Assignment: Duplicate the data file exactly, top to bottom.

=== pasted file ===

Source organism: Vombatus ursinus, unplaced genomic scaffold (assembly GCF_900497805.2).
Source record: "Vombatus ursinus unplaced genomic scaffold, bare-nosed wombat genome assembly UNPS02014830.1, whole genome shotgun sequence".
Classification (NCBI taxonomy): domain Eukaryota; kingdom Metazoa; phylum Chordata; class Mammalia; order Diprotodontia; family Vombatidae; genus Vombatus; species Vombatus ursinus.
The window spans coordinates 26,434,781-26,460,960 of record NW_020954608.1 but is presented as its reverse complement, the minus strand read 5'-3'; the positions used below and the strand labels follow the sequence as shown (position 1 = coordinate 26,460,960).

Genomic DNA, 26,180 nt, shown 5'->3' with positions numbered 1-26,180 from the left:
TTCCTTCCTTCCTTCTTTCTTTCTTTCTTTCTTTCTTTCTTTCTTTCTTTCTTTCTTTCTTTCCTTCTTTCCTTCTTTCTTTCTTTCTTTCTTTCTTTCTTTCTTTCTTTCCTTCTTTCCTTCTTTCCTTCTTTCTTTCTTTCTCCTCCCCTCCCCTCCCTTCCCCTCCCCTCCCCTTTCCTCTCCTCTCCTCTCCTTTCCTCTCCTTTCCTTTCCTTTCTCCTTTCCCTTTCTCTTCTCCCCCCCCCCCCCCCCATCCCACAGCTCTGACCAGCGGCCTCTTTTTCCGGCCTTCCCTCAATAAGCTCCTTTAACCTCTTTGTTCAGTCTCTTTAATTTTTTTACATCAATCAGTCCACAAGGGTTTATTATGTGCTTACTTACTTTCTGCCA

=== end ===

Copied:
Source organism: Vombatus ursinus, unplaced genomic scaffold (assembly GCF_900497805.2).
Source record: "Vombatus ursinus unplaced genomic scaffold, bare-nosed wombat genome assembly UNPS02014830.1, whole genome shotgun sequence".
Classification (NCBI taxonomy): domain Eukaryota; kingdom Metazoa; phylum Chordata; class Mammalia; order Diprotodontia; family Vombatidae; genus Vombatus; species Vombatus ursinus.
The window spans coordinates 26,434,781-26,460,960 of record NW_020954608.1 but is presented as its reverse complement, the minus strand read 5'-3'; the positions used below and the strand labels follow the sequence as shown (position 1 = coordinate 26,460,960).

Genomic DNA, 26,180 nt, shown 5'->3' with positions numbered 1-26,180 from the left:
TTCCTTCCTTCCTTCTTTCTTTCTTTCTTTCTTTCTTTCTTTCTTTCTTTCTTTCTTTCTTTCCTTCTTTCCTTCTTTCTTTCTTTCTTTCTTTCTTTCTTTCTTTCTTTCCTTCTTTCCTTCTTTCCTTCTTTCTTTCTTTCTCCTCCCCTCCCCTCCCTTCCCCTCCCCTCCCCTTTCCTCTCCTCTCCTCTCCTTTCCTCTCCTTTCCTTTCCTTTCTCCTTTCCCTTTCTCTTCTCCCCCCCCCCCCCCCCATCCCACAGCTCTGACCAGCGGCCTCTTTTTCCGGCCTTCCCTCAATAAGCTCCTTTAACCTCTTTGTTCAGTCTCTTTAATTTTTTTACATCAATCAGTCCACAAGGGTTTATTATGTGCTTACTTACTTTCTGCCA